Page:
- Incredible value for 300-mile range
- Great level of equipment across all models
- Solid performance
- Hatchback-sized boot
- Limited leg room in rear
- Ultimate model is pricey
Range (WLTP): 189-300 miles Top Speed: 96-104 mph 0 to 62: 7.9-9.7 sec Cost/Mile (@14p/kWh): 2.89-2.99p
With all the hype surrounding the Ioniq 5, it’s easy to forget that Hyundai has been making another excellent electric car for a few years now – the Kona Electric. This model has now had a facelift, and alongside this a new Ultimate trim has been introduced alongside some pricing adjustments to other trims. The big news is that this includes a drop in price for the 64kWh battery Premium version, which boasts 300 miles of range. This now falls below £35k, meaning you can get the Kona Electric with the UK government grant with 300 miles of range. Business lease deals start at £435.58.
Price and Options
The car we were sent was the Ultimate edition, which is absolutely packed with every possible feature as standard. However, the whole range has been tweaked. Where once there was SE, Premium and Premium SE, now you get SE Connect, Premium and Ultimate. There are still two powertrain options with the Kona – 39kWh battery with 136PS motor and 64kWh with 204PS. The lesser option is only available with the SE Connect, the Premium can have either, and the Ultimate only has the most powerful version. So there are four variants available.
The basic SE Connect starts at just £27,950, which is two grand less than the SE used to be. The Premium is £29,300 with the 39kWh battery and £32,550 with the 64kWh unit. All these prices so far include the £2,500 plug-in grant. There’s a big leap to the Ultimate, however, because that doesn’t quality for the grant. It comes in at £37,200.
All cars have adaptive cruise control, a 10.25in media screen with connected satnav, 17in alloys and rear parking sensors with camera. The Premium trim adds wireless phone charging, front parking sensors, more safety features, heated steering wheel and front seats, and keyless entry. The Ultimate adds a lot of luxury extras, including ventilated front seats with electric seat adjustment, heated rear seats, head-up display, a sunroof, and leather upholstery.
There are lots of colour choices, starting with a basic light blue. There are reds, darker blues, blacks, greys and white, ranging in price from £300 to £565. Our review car is Cyber Grey, a £565 option. There are no wheel choices, but the standard 17in alloys are reasonably striking.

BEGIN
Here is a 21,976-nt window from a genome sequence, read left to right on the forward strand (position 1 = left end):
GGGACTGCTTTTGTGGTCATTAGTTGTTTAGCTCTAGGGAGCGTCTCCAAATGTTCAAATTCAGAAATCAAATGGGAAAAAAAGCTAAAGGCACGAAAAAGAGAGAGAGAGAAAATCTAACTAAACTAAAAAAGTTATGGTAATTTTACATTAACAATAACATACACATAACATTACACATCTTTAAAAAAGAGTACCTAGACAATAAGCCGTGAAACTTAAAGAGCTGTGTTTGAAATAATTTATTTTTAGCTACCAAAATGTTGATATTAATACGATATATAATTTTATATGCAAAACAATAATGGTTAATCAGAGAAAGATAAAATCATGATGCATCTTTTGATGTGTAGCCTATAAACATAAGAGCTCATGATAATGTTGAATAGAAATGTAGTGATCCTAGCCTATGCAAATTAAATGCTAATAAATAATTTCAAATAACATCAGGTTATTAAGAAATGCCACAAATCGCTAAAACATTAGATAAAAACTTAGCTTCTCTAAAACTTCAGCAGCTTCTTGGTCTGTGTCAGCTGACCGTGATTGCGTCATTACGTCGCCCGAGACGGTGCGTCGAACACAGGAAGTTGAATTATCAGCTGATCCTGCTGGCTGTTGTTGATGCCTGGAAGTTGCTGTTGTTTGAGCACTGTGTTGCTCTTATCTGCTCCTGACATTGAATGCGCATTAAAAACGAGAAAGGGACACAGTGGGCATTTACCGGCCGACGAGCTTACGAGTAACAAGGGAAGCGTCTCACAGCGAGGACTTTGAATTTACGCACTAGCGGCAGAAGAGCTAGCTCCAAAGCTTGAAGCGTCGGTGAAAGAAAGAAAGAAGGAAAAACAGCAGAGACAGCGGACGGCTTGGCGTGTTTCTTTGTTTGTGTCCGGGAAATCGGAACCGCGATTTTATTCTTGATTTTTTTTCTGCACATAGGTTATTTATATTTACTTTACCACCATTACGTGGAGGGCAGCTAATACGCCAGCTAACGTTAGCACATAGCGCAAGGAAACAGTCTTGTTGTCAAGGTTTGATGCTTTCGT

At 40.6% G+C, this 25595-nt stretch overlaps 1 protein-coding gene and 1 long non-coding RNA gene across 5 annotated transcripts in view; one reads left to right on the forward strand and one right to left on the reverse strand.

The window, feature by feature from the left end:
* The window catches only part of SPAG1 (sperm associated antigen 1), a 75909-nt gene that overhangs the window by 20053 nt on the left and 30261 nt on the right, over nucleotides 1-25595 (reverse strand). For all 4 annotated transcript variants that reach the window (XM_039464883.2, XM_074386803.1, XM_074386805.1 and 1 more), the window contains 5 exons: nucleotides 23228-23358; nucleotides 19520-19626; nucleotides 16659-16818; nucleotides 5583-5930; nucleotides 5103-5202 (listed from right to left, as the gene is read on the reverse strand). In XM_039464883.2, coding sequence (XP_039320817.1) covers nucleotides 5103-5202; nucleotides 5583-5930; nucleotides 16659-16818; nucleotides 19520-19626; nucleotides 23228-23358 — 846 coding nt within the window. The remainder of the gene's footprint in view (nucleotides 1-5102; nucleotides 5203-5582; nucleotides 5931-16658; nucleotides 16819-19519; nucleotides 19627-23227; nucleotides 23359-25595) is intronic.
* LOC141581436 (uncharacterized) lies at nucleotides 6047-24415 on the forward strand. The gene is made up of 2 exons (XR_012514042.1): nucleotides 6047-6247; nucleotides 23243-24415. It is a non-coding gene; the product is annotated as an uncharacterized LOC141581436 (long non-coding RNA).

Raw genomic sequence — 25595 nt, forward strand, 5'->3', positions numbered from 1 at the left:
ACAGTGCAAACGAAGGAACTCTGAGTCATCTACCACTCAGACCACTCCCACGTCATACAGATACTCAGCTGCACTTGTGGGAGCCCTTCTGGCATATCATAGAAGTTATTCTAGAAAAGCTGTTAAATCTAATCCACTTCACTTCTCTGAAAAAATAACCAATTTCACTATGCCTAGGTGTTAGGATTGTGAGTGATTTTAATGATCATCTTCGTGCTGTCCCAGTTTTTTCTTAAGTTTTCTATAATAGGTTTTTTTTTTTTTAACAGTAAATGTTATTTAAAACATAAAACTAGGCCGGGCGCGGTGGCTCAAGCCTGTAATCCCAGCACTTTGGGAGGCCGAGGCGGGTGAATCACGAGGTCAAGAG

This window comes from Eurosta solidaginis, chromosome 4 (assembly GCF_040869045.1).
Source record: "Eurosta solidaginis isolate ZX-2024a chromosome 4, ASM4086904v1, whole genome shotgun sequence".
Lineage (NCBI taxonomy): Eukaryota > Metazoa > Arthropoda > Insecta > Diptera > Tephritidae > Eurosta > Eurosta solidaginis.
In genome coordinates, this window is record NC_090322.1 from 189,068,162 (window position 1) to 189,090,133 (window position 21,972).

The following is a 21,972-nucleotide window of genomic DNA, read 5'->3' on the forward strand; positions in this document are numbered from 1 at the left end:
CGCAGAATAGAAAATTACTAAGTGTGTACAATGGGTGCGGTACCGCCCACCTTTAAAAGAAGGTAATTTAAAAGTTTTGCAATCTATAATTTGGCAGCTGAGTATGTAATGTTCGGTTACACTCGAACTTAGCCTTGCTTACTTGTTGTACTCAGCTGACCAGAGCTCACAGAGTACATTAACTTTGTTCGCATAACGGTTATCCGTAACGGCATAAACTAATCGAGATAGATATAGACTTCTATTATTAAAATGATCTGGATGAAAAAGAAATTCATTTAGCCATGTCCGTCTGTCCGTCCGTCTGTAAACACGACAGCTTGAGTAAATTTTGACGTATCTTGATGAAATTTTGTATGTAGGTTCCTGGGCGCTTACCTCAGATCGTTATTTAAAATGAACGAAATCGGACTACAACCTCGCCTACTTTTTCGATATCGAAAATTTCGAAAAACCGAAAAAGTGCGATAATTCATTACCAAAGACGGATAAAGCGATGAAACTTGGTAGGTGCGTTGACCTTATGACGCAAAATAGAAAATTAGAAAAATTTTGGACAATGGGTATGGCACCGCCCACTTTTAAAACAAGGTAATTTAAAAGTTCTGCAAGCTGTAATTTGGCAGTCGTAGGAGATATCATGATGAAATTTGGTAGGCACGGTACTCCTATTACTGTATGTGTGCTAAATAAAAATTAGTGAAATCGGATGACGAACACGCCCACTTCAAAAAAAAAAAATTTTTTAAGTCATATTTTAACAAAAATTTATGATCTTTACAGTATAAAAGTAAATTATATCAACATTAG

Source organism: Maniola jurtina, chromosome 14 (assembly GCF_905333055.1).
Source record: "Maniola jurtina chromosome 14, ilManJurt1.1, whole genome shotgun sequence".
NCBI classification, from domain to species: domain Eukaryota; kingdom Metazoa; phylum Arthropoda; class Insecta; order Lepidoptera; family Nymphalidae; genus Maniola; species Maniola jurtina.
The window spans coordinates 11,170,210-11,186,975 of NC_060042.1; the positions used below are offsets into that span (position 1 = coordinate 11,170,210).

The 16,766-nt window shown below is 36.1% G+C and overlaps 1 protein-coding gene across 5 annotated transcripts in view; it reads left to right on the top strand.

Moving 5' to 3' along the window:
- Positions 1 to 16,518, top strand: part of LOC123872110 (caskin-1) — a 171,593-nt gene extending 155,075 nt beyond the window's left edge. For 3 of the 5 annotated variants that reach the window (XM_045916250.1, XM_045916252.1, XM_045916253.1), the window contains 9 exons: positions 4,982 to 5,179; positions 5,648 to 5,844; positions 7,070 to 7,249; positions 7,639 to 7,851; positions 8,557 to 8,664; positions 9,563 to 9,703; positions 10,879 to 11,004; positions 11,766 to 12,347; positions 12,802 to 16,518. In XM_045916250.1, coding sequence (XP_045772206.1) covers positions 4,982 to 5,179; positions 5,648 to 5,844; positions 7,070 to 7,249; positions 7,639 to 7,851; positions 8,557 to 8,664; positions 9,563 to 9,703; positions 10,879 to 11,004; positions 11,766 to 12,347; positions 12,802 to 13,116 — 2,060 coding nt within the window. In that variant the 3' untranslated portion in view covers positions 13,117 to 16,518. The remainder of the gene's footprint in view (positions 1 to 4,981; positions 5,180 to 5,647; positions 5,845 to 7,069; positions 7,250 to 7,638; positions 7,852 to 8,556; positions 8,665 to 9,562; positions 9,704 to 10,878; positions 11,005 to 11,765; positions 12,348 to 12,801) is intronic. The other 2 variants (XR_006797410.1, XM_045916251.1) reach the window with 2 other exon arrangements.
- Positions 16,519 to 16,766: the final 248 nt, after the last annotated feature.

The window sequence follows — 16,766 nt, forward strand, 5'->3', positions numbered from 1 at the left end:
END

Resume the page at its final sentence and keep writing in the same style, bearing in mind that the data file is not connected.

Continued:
Hyundai has been rather smart with their new pricing. Considering how well equipped the Premium Kona Electric is, its £32,550 price is great for a car with 300 miles of range, a full complement of safety features, and even heated front seats. The Ultimate is incredibly well equipped, and still beats both the basic Tesla Model 3 and VW ID.3 for range. But you may consider finding the extra £3,700 for a Tesla Model 3 Standard Range Plus if you're planning to spend this sort of money on a new EV.
Overall, though, Hyundai has reacted well to the change in government grant and the arrival of more EV choices. For under £30k, we still prefer the VW ID.3 over the Kona. But if you have £32,550 to spend on an EV, the Kona Electric Premium 64kWh is hard to beat.
The changes in appearance with the facelift Kona Electric are subtle but welcome. Although this is still a car that shares a platform with internal combustion-powered variants, the electric version now has a front without any vestige of an air intake grille. This presents a much cleaner appearance that looks more streamlined. The sidelights have been mildly updated too.
Another subtle change is the replacement of the dark plastic wheel arches with body-coloured ones, which takes away from the rugged crossover look but adds a bit more class to the appearance. However, while Hyundai still calls the Kona Electric an SUV, the body-coloured wheel arches make this even less realistic. In reality, while this is a crossover, it’s more tall hatchback than SUV.
There are lots of nice touches with Korean cars, and one we like is the way the keyless entry reacts. The mirrors do open automatically as you approach the car with the keys in your pocket, but the doors don’t unlock until you press a button on the handle. Some cars tend to schizophrenically lock and unlock.